Decorative Initial T hroughout the poem, Tennyson, as an evolving narrator, struggles with the appropriate ways to cope with the death of a beloved friend. He contemplates the morality of writing about his friend's death, fearing that the action of writing, which may mitigate his pain ("Like dull narcotics, numbing pain"(5)), is unethical. He also worries that beyond simply soothing his pain, he is actually using the death of a friend as inspiration for his own artistic creation, just as the yew tree receives its nourishment from the dead bodies buried in graveyards (2); this is a highly disturbing thought. Yet another aspect of mourning that Tennyson considers is the appropriate way to relinquish the deceased and the role of sound in this process — both sounds that the mourner in his grief emits, and those that haunt the mourner as he attempts to carry on with life.

Peace; come away: the song of woe
Is after all earthly song.
Peace; come away: we do him wrong
To sing so wildly: let us go.

Come; let us go: your cheeks are pale;
But half my life I leave behind.
Methinks my friend is richly shrined;
But I shall pass, my work will fail.

Yet in these ears, till hearing dies,
One set slow bell will seem to toll
The passing of the sweetest soul
That ever look'd with human eyes.

I hear it now, and o'er and o'er,
Eternal greetings to the dead;
And "Ave, Ave, Ave," said,
"Adieu, adieu," for evermore. [57, p. 239]

If singing about loss is an "earthly" thing to do, why is this not an appropriate way for those on earth to channel their grief? What is a more appropriate way? What is wild about the way people mourn aloud? Why does Tennyson suggest that this unhappy release is harmful to the deceased? His call to those singing is to leave the dead behind and go on, rather than to let the dead move on to another realm. He literally says that it does the deceased wrong when those alive sing, but he seems to be concerned with those who survive as well. Is he more concerned here with the harm this singing does to the one who is dead, or to those who mourn?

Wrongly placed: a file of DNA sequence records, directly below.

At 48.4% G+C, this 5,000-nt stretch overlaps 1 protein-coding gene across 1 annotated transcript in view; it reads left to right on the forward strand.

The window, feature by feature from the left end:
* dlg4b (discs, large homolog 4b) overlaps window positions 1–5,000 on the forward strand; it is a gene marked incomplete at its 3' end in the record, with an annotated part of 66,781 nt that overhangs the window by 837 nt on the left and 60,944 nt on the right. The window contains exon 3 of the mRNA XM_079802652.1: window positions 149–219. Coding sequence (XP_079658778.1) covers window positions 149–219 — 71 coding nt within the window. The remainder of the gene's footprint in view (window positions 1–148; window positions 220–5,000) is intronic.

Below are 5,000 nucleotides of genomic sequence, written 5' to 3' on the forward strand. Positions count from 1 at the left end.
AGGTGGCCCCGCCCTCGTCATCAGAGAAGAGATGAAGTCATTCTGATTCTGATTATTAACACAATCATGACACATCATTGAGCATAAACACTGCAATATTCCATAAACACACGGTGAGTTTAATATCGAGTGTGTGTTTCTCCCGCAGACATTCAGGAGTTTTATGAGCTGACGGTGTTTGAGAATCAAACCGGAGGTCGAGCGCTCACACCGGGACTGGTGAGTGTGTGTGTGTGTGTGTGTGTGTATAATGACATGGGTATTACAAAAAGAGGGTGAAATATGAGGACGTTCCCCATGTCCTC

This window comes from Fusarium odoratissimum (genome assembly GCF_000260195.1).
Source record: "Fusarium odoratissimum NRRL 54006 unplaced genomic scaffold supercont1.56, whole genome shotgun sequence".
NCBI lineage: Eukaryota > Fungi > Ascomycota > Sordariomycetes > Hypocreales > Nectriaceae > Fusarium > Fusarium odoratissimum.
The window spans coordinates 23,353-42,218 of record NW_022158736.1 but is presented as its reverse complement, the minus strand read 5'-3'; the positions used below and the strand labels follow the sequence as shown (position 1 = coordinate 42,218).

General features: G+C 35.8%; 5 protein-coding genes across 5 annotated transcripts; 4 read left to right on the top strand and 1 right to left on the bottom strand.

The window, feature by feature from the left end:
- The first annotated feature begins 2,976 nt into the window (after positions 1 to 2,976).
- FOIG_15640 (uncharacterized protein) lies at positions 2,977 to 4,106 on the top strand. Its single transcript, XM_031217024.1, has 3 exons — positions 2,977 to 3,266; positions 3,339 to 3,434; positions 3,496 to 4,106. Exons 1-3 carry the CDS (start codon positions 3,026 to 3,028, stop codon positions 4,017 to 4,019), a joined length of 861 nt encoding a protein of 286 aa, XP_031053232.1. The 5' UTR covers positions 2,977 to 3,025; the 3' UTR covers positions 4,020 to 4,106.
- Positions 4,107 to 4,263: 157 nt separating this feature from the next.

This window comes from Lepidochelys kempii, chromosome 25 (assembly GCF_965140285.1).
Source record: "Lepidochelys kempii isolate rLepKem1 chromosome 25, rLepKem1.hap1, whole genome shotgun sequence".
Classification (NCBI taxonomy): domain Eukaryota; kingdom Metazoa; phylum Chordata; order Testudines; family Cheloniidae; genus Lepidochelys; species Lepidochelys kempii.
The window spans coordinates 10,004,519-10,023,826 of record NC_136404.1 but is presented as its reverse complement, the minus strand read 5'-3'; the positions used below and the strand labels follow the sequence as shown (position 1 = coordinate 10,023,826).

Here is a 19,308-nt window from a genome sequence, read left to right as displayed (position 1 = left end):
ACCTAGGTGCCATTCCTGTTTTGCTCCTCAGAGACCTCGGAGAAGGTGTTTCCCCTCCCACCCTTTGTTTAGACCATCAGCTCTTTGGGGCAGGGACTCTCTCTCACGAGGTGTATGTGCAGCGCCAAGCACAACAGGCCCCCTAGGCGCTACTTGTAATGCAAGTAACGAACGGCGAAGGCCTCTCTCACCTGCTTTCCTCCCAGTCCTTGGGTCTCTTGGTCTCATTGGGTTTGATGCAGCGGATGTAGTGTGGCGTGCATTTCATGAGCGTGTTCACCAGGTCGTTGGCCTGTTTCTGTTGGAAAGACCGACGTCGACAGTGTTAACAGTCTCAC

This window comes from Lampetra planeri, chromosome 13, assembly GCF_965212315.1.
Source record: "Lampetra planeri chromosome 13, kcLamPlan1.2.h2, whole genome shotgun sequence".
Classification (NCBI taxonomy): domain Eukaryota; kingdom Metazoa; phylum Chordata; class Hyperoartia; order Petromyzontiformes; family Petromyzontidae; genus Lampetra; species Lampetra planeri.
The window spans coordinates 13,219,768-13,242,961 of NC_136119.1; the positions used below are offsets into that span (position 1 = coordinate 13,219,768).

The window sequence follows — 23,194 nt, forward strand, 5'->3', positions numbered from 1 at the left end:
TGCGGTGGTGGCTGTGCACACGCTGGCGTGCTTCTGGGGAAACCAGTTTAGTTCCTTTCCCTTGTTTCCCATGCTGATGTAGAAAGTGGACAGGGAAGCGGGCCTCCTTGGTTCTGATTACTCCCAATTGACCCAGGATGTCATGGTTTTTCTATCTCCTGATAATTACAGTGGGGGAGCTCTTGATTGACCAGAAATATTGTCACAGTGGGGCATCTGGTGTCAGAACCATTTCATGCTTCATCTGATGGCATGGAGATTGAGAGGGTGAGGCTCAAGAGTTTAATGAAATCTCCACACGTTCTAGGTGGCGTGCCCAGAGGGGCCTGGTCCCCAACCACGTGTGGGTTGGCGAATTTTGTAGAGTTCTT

Even as Tennyson calls to cease with mournful singing, he notes that until his hearing fails him or likely until he himself dies, he shall hear a slow, constant bell announcing the death of his friend repeatedly in his own ears. He also describes hearing the repeated farewells said to those who are dead. Thus, even when the mourner stops his vocal mourning, he seems doomed to hear reminders of the death nonetheless.

Does Tennyson, at this point in the poem, believe that it is the responsibility of the mourner to forever hear morbid, painful sounds, and never to express his own feelings?

What is the connection between the world of the dead and the living, as depicted in this part of the poem, if the memory of the dead is allowed to orally infiltrate the being of the mourner, but the mourner must remain silent?

Is this not a reverse of the natural order of life, in which those who are dead are silenced, and those who remain alive retain the power to speak or sing?

Last modified 15 September 2003